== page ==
On the same day that the U.S. House expressed its disapproval of sending more troops to Iraq, the White House asked lawmakers to approve additional money for Iraq's economic recovery. A House subcommittee hearing the request voiced skepticism not only about supplemental appropriations, but also the Bush administration's management of the war. VOA's Peter Fedynsky has more.
During opening remarks at a Capitol Hill hearing Friday, the chair of the House Subcommittee on State and Foreign Operations, Congresswoman Nita Lowey of New York, expressed "grave misgivings" about the wars in Iraq and Afghanistan. She directed her remarks at Secretary of State Condoleezza Rice.
"The war in Iraq was ill-conceived, poorly planned, and incompetently executed, and we are now mired in an ethnic and religious civil war which threatens to destabilize not only Iraq, but the entire region," said the congresswoman.
The senior minority member on the subcommittee, Congressman Frank Wolf of Virginia, initiated the law that created the bipartisan Iraq Study Group. That group's recommendations for Iraq include U.S. diplomatic engagement of Syria and Iraq. Congressman Wolf noted that diplomacy should be a sign of national self-confidence and asked Secretary Rice why the administration is not talking to Syria and Iran.
"We don't have an ideological problem with talking to Syria. It's just a question of whether the talk is actually going to produce anything," she replied.
"One never knows until one tries," responded Congressman Wolf.
Regarding Iran, Secretary Rice tied possible talks to the U.N.'s demands that Tehran suspend its nuclear program. "I want to renew the request to Iran: Suspend your enrichment and reprocessing activities as is required by the resolutions and I'll meet anywhere, any time, anyplace with my counterparts to talk about any issue that Iran wishes to talk about."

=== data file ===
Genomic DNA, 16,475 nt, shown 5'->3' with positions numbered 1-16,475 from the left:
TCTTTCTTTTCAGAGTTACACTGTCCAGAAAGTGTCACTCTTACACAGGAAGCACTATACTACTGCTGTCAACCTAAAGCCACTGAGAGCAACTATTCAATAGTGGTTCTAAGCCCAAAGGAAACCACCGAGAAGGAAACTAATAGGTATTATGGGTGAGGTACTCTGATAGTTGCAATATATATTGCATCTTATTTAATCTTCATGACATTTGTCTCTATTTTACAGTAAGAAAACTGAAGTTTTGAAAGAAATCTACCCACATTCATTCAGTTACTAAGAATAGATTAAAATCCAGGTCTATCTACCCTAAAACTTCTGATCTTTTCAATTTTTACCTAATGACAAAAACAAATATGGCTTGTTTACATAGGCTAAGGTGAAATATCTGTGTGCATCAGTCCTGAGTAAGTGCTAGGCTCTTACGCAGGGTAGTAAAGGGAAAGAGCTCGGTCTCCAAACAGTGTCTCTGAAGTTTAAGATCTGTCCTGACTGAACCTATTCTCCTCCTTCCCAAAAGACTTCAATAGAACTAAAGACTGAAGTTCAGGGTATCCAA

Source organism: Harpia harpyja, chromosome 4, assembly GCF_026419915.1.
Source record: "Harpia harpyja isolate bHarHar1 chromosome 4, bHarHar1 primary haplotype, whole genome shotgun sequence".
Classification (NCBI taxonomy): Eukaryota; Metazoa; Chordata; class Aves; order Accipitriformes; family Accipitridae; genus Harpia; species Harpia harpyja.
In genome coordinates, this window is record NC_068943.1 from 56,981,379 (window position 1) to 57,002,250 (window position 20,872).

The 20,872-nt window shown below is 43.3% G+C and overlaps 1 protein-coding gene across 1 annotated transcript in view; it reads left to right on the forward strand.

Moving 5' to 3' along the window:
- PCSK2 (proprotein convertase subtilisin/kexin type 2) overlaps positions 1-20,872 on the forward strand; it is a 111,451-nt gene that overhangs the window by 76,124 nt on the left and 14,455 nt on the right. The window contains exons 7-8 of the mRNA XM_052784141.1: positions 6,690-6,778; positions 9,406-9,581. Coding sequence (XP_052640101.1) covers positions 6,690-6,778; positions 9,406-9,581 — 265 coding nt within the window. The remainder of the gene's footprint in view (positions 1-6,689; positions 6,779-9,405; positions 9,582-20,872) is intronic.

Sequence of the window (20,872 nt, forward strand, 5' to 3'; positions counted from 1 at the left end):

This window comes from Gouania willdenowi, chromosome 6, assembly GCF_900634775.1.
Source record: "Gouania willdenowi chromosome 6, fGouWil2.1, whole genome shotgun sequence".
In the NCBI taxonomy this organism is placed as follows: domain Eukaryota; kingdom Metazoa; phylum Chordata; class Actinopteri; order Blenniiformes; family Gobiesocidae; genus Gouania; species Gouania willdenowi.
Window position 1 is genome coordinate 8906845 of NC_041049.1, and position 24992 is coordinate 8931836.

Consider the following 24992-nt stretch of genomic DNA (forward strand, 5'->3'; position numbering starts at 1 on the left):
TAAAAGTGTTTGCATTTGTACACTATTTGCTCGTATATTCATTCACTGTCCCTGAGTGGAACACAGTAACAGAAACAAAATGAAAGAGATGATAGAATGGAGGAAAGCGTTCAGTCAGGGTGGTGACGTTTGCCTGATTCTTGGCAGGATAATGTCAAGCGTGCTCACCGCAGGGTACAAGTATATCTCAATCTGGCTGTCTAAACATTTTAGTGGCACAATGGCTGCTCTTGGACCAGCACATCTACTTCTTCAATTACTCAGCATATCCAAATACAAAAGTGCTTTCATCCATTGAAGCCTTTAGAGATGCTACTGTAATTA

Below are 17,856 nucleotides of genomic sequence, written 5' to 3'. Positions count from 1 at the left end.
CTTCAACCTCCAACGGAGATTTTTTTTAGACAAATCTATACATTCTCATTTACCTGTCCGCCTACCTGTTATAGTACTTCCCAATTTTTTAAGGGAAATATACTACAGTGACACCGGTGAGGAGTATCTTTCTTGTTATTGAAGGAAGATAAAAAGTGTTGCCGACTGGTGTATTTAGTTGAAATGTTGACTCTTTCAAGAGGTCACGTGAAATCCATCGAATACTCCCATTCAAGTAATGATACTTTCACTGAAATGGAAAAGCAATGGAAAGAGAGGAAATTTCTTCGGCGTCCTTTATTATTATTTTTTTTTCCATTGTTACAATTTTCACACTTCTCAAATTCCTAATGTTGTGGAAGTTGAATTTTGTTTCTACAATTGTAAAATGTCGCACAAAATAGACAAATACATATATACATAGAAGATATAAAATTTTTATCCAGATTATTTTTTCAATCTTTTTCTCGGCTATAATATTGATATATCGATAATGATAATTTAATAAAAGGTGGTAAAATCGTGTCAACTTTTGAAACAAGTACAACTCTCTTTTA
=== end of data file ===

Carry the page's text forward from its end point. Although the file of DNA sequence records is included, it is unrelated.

The subcommittee also reviewed the war against Taleban terrorists being waged in Afghanistan. Congressman Jerry Lewis of California noted that terrorists are funding their activities by selling narcotics produced by the opium poppy.
Secretary Rice said funds are needed to encourage planting of substitute crops. "One of the problems that Afghanistan has is that poppy is actually something that doesn't spoil, whereas many of the crops that you would substitute do. And without a road network and a developed economy for agriculture, it's difficult to do that. So there's a saying that the Taleban begins where the road ends. And we are trying very hard to increase Afghanistan's road network."
The State Department's supplemental request totals $6 billion for economic development in Iraq, Afghanistan, Lebanon, Sudan, Somalia and Kosovo. More than half of that sum is for Iraqi reconstruction. Additional hearings are expected before lawmakers vote to approve or reject the added appropriations.